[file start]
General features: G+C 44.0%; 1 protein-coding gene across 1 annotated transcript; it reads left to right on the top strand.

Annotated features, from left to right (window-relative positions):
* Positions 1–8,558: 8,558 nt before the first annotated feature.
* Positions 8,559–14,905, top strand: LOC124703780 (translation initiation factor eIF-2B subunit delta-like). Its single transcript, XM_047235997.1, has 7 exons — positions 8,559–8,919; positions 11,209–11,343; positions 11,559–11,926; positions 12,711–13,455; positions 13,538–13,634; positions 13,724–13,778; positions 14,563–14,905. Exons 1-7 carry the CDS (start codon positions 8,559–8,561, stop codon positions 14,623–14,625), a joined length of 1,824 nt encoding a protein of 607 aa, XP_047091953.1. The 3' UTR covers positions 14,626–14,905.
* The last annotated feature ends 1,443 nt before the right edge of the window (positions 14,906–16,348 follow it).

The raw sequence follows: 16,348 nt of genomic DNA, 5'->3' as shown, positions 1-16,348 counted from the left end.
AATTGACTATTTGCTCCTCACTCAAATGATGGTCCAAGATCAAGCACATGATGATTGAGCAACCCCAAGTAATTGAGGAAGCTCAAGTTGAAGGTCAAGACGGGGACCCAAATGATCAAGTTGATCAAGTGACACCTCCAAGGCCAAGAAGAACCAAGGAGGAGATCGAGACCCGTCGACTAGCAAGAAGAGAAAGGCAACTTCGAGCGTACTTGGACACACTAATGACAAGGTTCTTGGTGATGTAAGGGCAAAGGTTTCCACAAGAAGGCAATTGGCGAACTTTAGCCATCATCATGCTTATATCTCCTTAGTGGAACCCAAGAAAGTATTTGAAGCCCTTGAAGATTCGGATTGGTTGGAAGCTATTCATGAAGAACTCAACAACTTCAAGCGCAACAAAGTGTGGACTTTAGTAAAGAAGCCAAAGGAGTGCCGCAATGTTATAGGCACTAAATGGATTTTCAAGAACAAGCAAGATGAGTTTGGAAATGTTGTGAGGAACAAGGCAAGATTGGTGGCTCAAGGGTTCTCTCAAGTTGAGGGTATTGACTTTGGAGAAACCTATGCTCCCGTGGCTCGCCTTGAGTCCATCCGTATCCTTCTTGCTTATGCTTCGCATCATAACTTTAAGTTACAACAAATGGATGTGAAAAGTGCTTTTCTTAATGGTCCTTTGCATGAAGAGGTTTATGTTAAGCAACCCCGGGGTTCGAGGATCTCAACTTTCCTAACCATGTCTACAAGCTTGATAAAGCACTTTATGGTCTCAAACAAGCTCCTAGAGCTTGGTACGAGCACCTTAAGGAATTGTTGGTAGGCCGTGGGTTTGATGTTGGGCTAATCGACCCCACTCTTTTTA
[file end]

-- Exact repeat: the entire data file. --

General features: G+C 44.0%; 1 protein-coding gene across 1 annotated transcript; it reads left to right on the top strand.

Annotated features, from left to right (window-relative positions):
* Positions 1–8,558: 8,558 nt before the first annotated feature.
* Positions 8,559–14,905, top strand: LOC124703780 (translation initiation factor eIF-2B subunit delta-like). Its single transcript, XM_047235997.1, has 7 exons — positions 8,559–8,919; positions 11,209–11,343; positions 11,559–11,926; positions 12,711–13,455; positions 13,538–13,634; positions 13,724–13,778; positions 14,563–14,905. Exons 1-7 carry the CDS (start codon positions 8,559–8,561, stop codon positions 14,623–14,625), a joined length of 1,824 nt encoding a protein of 607 aa, XP_047091953.1. The 3' UTR covers positions 14,626–14,905.
* The last annotated feature ends 1,443 nt before the right edge of the window (positions 14,906–16,348 follow it).

The raw sequence follows: 16,348 nt of genomic DNA, 5'->3' as shown, positions 1-16,348 counted from the left end.
AATTGACTATTTGCTCCTCACTCAAATGATGGTCCAAGATCAAGCACATGATGATTGAGCAACCCCAAGTAATTGAGGAAGCTCAAGTTGAAGGTCAAGACGGGGACCCAAATGATCAAGTTGATCAAGTGACACCTCCAAGGCCAAGAAGAACCAAGGAGGAGATCGAGACCCGTCGACTAGCAAGAAGAGAAAGGCAACTTCGAGCGTACTTGGACACACTAATGACAAGGTTCTTGGTGATGTAAGGGCAAAGGTTTCCACAAGAAGGCAATTGGCGAACTTTAGCCATCATCATGCTTATATCTCCTTAGTGGAACCCAAGAAAGTATTTGAAGCCCTTGAAGATTCGGATTGGTTGGAAGCTATTCATGAAGAACTCAACAACTTCAAGCGCAACAAAGTGTGGACTTTAGTAAAGAAGCCAAAGGAGTGCCGCAATGTTATAGGCACTAAATGGATTTTCAAGAACAAGCAAGATGAGTTTGGAAATGTTGTGAGGAACAAGGCAAGATTGGTGGCTCAAGGGTTCTCTCAAGTTGAGGGTATTGACTTTGGAGAAACCTATGCTCCCGTGGCTCGCCTTGAGTCCATCCGTATCCTTCTTGCTTATGCTTCGCATCATAACTTTAAGTTACAACAAATGGATGTGAAAAGTGCTTTTCTTAATGGTCCTTTGCATGAAGAGGTTTATGTTAAGCAACCCCGGGGTTCGAGGATCTCAACTTTCCTAACCATGTCTACAAGCTTGATAAAGCACTTTATGGTCTCAAACAAGCTCCTAGAGCTTGGTACGAGCACCTTAAGGAATTGTTGGTAGGCCGTGGGTTTGATGTTGGGCTAATCGACCCCACTCTTTTTA